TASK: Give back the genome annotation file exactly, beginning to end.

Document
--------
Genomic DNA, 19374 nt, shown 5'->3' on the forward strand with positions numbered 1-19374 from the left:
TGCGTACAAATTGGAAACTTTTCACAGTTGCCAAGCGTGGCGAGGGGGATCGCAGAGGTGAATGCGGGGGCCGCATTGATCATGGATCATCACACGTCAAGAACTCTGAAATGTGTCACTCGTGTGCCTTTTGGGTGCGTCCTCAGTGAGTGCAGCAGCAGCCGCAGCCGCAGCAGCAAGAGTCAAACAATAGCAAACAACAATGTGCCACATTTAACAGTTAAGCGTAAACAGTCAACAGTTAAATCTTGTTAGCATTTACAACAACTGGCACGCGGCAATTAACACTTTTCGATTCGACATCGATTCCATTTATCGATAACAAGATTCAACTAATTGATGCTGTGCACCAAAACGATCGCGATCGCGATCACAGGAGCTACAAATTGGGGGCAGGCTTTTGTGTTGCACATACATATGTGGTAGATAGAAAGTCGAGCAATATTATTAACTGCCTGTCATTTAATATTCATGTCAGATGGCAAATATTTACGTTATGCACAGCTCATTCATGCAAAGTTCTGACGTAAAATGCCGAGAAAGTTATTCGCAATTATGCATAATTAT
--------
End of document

Genomic DNA, 19374 nt, shown 5'->3' on the forward strand with positions numbered 1-19374 from the left:
TGCGTACAAATTGGAAACTTTTCACAGTTGCCAAGCGTGGCGAGGGGGATCGCAGAGGTGAATGCGGGGGCCGCATTGATCATGGATCATCACACGTCAAGAACTCTGAAATGTGTCACTCGTGTGCCTTTTGGGTGCGTCCTCAGTGAGTGCAGCAGCAGCCGCAGCCGCAGCAGCAAGAGTCAAACAATAGCAAACAACAATGTGCCACATTTAACAGTTAAGCGTAAACAGTCAACAGTTAAATCTTGTTAGCATTTACAACAACTGGCACGCGGCAATTAACACTTTTCGATTCGACATCGATTCCATTTATCGATAACAAGATTCAACTAATTGATGCTGTGCACCAAAACGATCGCGATCGCGATCACAGGAGCTACAAATTGGGGGCAGGCTTTTGTGTTGCACATACATATGTGGTAGATAGAAAGTCGAGCAATATTATTAACTGCCTGTCATTTAATATTCATGTCAGATGGCAAATATTTACGTTATGCACAGCTCATTCATGCAAAGTTCTGACGTAAAATGCCGAGAAAGTTATTCGCAATTATGCATAATTAT